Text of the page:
Westminster City Council spends over £600m a year with third party suppliers, from services that keep the city’s streets clean to providing care for some of London’s most vulnerable residents. Add to this one of the most ambitious regeneration programmes the city has ever seen, with a capital investment programme of £2bn over 5 years, and it is clear that getting value from every pound it spends is vital for the council’s sustainability and future ambitions.
The council recognised that its procurement and commercial capability as an organisation was not delivering the full value it could. For an organisation that spends around 70% of its budget with third party suppliers, this represented a significant lost opportunity.
One the main drivers for this project was to transform the capability of the central commercial service to better support stakeholders, while enhancing the skills, capabilities, tools and resources of staff in commercial and contract management roles across the organisation.
Our team led a first review to identify opportunities to improve capability and performance. This identified significant weaknesses that had developed over a number of years, including:
Significant gaps in capability, leading to an over-reliance on high cost interim workers to fill not just specialist positions but undertake routine activity that a well-functioning central commercial team should be able to deliver itself.
A focus on procurement activity in the narrowest sense (i.e. quotations and tendering) with huge amounts of value lost through a lack of ongoing robust contract management once a contract had been awarded.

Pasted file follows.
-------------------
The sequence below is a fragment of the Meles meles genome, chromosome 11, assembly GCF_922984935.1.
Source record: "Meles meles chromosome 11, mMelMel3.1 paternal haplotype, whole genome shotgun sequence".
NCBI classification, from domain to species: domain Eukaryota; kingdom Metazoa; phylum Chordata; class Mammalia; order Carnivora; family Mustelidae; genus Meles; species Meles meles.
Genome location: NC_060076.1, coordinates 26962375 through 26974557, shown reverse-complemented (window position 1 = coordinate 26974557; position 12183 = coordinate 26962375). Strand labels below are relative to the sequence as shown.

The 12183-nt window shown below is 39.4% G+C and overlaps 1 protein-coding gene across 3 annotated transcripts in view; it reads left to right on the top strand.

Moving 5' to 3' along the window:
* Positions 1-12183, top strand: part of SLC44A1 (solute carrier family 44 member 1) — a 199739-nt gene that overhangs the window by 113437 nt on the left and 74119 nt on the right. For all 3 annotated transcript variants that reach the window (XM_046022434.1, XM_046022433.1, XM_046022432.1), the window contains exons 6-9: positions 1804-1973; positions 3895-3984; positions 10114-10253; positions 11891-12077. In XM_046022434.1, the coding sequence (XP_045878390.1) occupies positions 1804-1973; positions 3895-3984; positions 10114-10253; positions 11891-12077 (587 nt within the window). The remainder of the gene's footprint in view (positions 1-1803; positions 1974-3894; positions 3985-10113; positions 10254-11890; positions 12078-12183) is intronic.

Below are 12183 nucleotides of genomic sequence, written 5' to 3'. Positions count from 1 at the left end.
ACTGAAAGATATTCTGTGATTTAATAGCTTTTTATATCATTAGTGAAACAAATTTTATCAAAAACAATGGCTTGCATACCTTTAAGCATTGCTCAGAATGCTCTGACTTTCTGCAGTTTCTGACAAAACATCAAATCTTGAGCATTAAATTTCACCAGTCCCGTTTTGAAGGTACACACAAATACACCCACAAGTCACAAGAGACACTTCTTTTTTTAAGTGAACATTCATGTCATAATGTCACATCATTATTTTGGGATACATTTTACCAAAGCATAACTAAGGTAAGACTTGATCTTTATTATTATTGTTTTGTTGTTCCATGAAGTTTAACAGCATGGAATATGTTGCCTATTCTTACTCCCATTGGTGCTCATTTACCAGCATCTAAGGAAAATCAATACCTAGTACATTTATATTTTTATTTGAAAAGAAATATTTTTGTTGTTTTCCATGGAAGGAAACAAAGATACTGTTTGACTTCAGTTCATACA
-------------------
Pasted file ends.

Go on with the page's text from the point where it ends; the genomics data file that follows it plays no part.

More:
Lack of organisational capability around contract management; there had been a legacy programme intended to enhance skills, processes and performance but this had experienced several ‘false starts’ and not been successfully embedded.
Major weaknesses in the quality and completeness of data; less than 50% of the organisation’s third party spend was represented on the contracts register, dropping to 4% for discrete blocks of spend below £100k.
Technology infrastructure that was not supporting high performance – with existing functionality being under-utilised and key elements of the required functionality missing.
Employee engagement in a critical condition – with only 7% of staff reporting that they feel valued for the work they do as part of the corporate staff survey.
Crucially, a lack of stakeholder understanding of what a well skilled, commercially minded service should be able to do for them – and no confidence in the existing team to deliver.
Having presented these findings back to the Executive Leadership Team and Elected Members, we were able to galvanise broad organisational support to implement radical change. We then worked with the central procurement team to develop a programme of change that would transform every aspect of the organisation’s commercial capability.
The programme was made up of five workstreams:
1. Strategy and Performance – including the harmonisation of processes (thresholds, gateways and approvals) to standardise working, simplify processes and create productivity efficiencies.
2. Policy and Governance – including development of clearer and more meaningful performance measures, moving from a compliance focus to adding measurable commercial value to the organisation.